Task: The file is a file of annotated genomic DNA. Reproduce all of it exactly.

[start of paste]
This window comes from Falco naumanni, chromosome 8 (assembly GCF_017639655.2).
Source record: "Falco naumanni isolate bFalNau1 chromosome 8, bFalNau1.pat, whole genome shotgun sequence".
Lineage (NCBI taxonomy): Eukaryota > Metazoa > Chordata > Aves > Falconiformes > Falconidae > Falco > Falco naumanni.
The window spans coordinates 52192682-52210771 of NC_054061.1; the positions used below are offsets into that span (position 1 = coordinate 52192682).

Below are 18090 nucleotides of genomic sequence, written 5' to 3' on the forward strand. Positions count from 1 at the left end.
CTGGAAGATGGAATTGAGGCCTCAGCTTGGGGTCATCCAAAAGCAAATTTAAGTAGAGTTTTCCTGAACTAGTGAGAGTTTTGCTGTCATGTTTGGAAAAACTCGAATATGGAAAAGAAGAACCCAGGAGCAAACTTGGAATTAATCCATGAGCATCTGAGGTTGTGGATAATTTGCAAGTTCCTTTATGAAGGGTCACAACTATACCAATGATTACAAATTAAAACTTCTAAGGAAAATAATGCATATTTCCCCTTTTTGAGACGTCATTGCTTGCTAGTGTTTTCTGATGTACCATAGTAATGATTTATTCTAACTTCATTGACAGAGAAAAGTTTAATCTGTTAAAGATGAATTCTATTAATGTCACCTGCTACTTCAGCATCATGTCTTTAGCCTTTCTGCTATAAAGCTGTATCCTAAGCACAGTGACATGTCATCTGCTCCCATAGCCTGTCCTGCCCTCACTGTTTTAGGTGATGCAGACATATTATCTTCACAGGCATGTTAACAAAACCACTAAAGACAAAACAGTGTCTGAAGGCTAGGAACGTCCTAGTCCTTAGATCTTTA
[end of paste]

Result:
This window comes from Falco naumanni, chromosome 8 (assembly GCF_017639655.2).
Source record: "Falco naumanni isolate bFalNau1 chromosome 8, bFalNau1.pat, whole genome shotgun sequence".
Lineage (NCBI taxonomy): Eukaryota > Metazoa > Chordata > Aves > Falconiformes > Falconidae > Falco > Falco naumanni.
The window spans coordinates 52192682-52210771 of NC_054061.1; the positions used below are offsets into that span (position 1 = coordinate 52192682).

Below are 18090 nucleotides of genomic sequence, written 5' to 3' on the forward strand. Positions count from 1 at the left end.
CTGGAAGATGGAATTGAGGCCTCAGCTTGGGGTCATCCAAAAGCAAATTTAAGTAGAGTTTTCCTGAACTAGTGAGAGTTTTGCTGTCATGTTTGGAAAAACTCGAATATGGAAAAGAAGAACCCAGGAGCAAACTTGGAATTAATCCATGAGCATCTGAGGTTGTGGATAATTTGCAAGTTCCTTTATGAAGGGTCACAACTATACCAATGATTACAAATTAAAACTTCTAAGGAAAATAATGCATATTTCCCCTTTTTGAGACGTCATTGCTTGCTAGTGTTTTCTGATGTACCATAGTAATGATTTATTCTAACTTCATTGACAGAGAAAAGTTTAATCTGTTAAAGATGAATTCTATTAATGTCACCTGCTACTTCAGCATCATGTCTTTAGCCTTTCTGCTATAAAGCTGTATCCTAAGCACAGTGACATGTCATCTGCTCCCATAGCCTGTCCTGCCCTCACTGTTTTAGGTGATGCAGACATATTATCTTCACAGGCATGTTAACAAAACCACTAAAGACAAAACAGTGTCTGAAGGCTAGGAACGTCCTAGTCCTTAGATCTTTA